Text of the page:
Highland Valley Copper Tailings Dam
Credit: Gord McKenna

The Highland Valley Copper Tailings Dam near Logan Lake is the largest open pit copper mine in Canada

A weekly roundup of news and views on energy, mining, forestry, and more

Buoyed by the bounce-back in commodities prices, Teck Resources Ltd. has become the best-performing Canadian stock in seven years. The country’s largest diversified miner has risen fivefold on the S&P/TSX Composite Index to a market value of $16 billion this year, the biggest year-to-date gain of any stock since 2009. The key to Teck’s success has been the rally in commodity prices, especially in metallurgical coal, used in making steel, and zinc. Met coal more than tripled to a record $245.50 per metric ton as of Monday, after a surprise output cut from China which moved to help lift prices for struggling miners and curb pollution. (Globe and Mail)

A Vancouver company developing technology aimed at cleaning up mining processes has reached the semifinals of a $20-million international competition. Terra CO2 Technologies is one of 27 teams advancing in the Los Angeles-based NRG Cosia Carbon XPrize, a global competition to develop breakthrough technologies to convert the most carbon dioxide emissions from natural gas and power plant facilities into products with the highest net value. Terra CO2 Technologies is currently developing technologies to address two environmental problems: excess atmospheric CO2 and acid rock drainage. By converting CO2 and reactive mine wastes to stable compounds, Terra’s technology aims to reduce or eliminate the long-term stewardship costs associated with acid rock drainage, providing major cost savings for mines. The technology also aims to capture CO2, cutting costs related to carbon taxes or cap and trade policies. Terra is owned and financially supported by Strategic Metals Ltd. (Terra CO2 Technologies)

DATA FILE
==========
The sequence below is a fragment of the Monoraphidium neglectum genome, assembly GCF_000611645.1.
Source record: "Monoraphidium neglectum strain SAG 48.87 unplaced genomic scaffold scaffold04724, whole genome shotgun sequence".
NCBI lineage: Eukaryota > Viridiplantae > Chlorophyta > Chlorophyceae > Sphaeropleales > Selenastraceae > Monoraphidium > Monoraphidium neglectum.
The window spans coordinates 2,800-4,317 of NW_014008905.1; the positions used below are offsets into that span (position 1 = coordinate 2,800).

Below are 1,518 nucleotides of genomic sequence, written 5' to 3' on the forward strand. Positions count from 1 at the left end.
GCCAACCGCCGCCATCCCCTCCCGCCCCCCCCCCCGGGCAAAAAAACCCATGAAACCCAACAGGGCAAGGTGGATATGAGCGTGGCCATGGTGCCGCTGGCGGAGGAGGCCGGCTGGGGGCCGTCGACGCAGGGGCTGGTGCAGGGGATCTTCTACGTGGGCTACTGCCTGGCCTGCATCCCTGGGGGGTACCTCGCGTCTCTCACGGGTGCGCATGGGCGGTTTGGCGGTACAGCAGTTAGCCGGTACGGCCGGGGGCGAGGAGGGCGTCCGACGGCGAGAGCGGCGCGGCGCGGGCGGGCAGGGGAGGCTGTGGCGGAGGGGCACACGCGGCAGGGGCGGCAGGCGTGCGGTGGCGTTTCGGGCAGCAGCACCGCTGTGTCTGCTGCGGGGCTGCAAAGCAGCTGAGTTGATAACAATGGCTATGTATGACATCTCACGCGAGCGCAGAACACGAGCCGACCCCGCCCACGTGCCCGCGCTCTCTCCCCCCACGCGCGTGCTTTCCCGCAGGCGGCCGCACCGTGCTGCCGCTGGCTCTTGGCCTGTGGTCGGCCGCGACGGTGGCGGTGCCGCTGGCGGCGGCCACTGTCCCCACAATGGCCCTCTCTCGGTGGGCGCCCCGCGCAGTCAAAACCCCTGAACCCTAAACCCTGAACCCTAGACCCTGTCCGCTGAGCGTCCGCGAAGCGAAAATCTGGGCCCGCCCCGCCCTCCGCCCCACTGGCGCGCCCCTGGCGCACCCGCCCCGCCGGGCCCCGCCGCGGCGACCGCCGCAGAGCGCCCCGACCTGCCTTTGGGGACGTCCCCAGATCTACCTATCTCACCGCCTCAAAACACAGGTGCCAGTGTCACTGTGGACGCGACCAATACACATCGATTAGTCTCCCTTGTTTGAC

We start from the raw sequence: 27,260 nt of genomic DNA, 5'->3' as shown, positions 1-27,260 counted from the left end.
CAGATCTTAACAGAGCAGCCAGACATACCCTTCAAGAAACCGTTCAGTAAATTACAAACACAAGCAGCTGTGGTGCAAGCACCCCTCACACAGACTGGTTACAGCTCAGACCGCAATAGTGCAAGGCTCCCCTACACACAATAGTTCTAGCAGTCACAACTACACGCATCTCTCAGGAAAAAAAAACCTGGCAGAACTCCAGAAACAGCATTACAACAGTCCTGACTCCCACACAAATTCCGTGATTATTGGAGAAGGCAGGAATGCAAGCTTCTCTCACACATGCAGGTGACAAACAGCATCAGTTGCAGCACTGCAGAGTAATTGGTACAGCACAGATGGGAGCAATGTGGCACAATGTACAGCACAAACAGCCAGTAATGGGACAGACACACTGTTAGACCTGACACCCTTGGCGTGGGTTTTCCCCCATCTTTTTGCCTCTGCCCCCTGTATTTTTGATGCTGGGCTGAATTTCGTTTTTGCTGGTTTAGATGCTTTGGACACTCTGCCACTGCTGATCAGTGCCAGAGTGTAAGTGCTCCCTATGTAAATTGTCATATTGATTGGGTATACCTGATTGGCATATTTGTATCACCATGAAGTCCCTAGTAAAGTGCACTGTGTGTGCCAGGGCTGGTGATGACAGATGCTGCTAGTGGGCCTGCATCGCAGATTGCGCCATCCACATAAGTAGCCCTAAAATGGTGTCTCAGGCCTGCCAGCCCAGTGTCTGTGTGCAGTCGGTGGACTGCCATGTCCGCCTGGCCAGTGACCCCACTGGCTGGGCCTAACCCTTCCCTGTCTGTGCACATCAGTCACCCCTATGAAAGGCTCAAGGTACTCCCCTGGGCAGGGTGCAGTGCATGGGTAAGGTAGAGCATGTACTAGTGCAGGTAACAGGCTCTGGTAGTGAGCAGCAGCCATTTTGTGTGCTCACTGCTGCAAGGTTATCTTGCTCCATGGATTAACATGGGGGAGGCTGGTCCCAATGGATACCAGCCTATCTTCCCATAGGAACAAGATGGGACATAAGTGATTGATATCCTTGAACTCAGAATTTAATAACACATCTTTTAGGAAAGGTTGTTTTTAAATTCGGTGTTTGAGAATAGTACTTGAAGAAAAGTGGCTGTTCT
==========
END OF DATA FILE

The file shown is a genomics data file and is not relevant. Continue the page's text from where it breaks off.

University of Victoria researchers are investigating the potential of west coast waves on Vancouver Island as a future source of renewable energy. The university’s West Coast Wave Initiative is launching a fifth monitoring buoy next month to measure the energy potential. Brad Buckham, the director of the initiative, told the CBC the area is a world-class resource for future wave energy development. “You’re not going to find very many locations that are better,” he said. “It’s like a two- or three-storey building coming at you.” Wave power uses the oscillations in a wave to drive a turbine. Buckham said with adequate B.C. power already coming from relatively clean hydroelectric generation, there is currently little appetite for taking on the risk of shifting into a technology such as wave power. (CBC)

Think climate change is a new problem? Far from it. A short news clip from a 1912 New Zealand paper has gone viral as an early example of scientists making the connection between greenhouse gases and global warming. “The furnaces of the world are now burning about 2,000,000,000 tons of coal a year,” stated the Rodney and Otamatea Times. “When this is burned, uniting with oxygen, it adds about 7,000,000,000 tons of carbon dioxide to the atmosphere yearly. This tends to make the air a more effective blanket for the earth and to raise its temperature. The effect may be considerable in a few centuries.” See Quartz for more examples of early warning bells. (Quartz)

An enormous amount of edible food is routinely thrown out by Walmart, revealed a former worker for a company subcontracted by the grocery giant. Daniel Schoeler recently told CBC that on every shift at almost every store, he saw loads of what appeared to be perfectly good food dumped in the trash. CBC Marketplace launched a national investigation and learned of large amounts of waste at other Walmart stores across the country. In the Toronto area, they repeatedly found outdoor garbage bins piled high with everything from produce to baked goods, frozen foods, meat and dairy products. (CBC)